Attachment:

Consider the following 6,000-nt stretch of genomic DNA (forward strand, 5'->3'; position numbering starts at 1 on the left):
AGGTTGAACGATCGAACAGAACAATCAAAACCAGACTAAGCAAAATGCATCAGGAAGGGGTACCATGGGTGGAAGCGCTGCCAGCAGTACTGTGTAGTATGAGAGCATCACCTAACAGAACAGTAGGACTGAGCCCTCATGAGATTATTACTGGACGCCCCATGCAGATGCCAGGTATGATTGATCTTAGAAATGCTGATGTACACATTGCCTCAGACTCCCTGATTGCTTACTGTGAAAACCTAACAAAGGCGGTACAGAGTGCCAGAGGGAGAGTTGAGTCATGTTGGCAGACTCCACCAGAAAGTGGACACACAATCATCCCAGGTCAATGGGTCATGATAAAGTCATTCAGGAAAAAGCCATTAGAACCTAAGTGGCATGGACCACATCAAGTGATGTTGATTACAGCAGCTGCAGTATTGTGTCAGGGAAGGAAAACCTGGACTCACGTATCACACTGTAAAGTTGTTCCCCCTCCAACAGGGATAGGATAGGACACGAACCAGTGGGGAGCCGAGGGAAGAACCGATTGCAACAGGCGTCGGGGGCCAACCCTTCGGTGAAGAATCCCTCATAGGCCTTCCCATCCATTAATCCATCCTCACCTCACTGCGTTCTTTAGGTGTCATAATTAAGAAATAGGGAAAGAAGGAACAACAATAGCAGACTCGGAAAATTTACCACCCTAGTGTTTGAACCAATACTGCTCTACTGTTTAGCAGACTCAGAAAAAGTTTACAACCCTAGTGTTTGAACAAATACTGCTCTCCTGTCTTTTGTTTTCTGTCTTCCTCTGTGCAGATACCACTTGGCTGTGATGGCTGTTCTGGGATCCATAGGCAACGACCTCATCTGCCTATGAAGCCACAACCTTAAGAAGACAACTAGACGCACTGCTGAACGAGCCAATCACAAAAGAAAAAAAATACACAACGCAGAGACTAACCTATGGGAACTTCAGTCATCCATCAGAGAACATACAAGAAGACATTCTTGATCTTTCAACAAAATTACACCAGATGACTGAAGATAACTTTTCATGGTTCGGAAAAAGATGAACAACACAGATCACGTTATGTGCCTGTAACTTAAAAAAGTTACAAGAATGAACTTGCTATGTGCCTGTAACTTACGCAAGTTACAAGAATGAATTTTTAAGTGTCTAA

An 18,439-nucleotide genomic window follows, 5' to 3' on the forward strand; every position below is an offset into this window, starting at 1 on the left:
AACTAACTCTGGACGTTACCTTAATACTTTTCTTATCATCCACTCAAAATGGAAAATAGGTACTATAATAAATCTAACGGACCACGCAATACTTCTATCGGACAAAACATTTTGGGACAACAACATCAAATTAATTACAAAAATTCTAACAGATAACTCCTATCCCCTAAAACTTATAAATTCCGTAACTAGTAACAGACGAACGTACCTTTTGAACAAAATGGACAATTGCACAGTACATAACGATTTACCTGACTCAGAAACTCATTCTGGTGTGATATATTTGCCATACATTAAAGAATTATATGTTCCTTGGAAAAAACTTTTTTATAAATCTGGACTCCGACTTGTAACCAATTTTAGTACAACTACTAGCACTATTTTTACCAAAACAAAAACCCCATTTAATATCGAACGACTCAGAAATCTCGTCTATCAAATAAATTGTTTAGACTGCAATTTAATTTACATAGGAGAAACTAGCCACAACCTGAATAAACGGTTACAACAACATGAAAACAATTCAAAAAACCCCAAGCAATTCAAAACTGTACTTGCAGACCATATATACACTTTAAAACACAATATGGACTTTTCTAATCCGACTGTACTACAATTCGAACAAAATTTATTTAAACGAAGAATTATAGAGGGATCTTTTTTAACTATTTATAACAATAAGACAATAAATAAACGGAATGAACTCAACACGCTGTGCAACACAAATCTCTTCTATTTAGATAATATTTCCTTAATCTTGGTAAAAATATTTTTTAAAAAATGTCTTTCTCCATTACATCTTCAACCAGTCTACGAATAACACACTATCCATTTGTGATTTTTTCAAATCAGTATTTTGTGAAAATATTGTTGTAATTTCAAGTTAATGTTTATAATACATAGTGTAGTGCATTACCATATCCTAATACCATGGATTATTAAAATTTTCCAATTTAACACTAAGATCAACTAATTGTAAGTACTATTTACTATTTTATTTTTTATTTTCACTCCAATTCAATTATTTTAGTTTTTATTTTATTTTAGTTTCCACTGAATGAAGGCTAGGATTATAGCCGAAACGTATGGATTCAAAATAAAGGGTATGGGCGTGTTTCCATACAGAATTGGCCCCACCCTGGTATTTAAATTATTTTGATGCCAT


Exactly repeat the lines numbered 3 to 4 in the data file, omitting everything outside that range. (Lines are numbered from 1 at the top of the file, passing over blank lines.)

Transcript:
An 18,439-nucleotide genomic window follows, 5' to 3' on the forward strand; every position below is an offset into this window, starting at 1 on the left:
AACTAACTCTGGACGTTACCTTAATACTTTTCTTATCATCCACTCAAAATGGAAAATAGGTACTATAATAAATCTAACGGACCACGCAATACTTCTATCGGACAAAACATTTTGGGACAACAACATCAAATTAATTACAAAAATTCTAACAGATAACTCCTATCCCCTAAAACTTATAAATTCCGTAACTAGTAACAGACGAACGTACCTTTTGAACAAAATGGACAATTGCACAGTACATAACGATTTACCTGACTCAGAAACTCATTCTGGTGTGATATATTTGCCATACATTAAAGAATTATATGTTCCTTGGAAAAAACTTTTTTATAAATCTGGACTCCGACTTGTAACCAATTTTAGTACAACTACTAGCACTATTTTTACCAAAACAAAAACCCCATTTAATATCGAACGACTCAGAAATCTCGTCTATCAAATAAATTGTTTAGACTGCAATTTAATTTACATAGGAGAAACTAGCCACAACCTGAATAAACGGTTACAACAACATGAAAACAATTCAAAAAACCCCAAGCAATTCAAAACTGTACTTGCAGACCATATATACACTTTAAAACACAATATGGACTTTTCTAATCCGACTGTACTACAATTCGAACAAAATTTATTTAAACGAAGAATTATAGAGGGATCTTTTTTAACTATTTATAACAATAAGACAATAAATAAACGGAATGAACTCAACACGCTGTGCAACACAAATCTCTTCTATTTAGATAATATTTCCTTAATCTTGGTAAAAATATTTTTTAAAAAATGTCTTTCTCCATTACATCTTCAACCAGTCTACGAATAACACACTATCCATTTGTGATTTTTTCAAATCAGTATTTTGTGAAAATATTGTTGTAATTTCAAGTTAATGTTTATAATACATAGTGTAGTGCATTACCATATCCTAATACCATGGATTATTAAAATTTTCCAATTTAACACTAAGATCAACTAATTGTAAGTACTATTTACTATTTTATTTTTTATTTTCACTCCAATTCAATTATTTTAGTTTTTATTTTATTTTAGTTTCCACTGAATGAAGGCTAGGATTATAGCCGAAACGTATGGATTCAAAATAAAGGGTATGGGCGTGTTTCCATACAGAATTGGCCCCACCCTGGTATTTAAATTATTTTGATGCCAT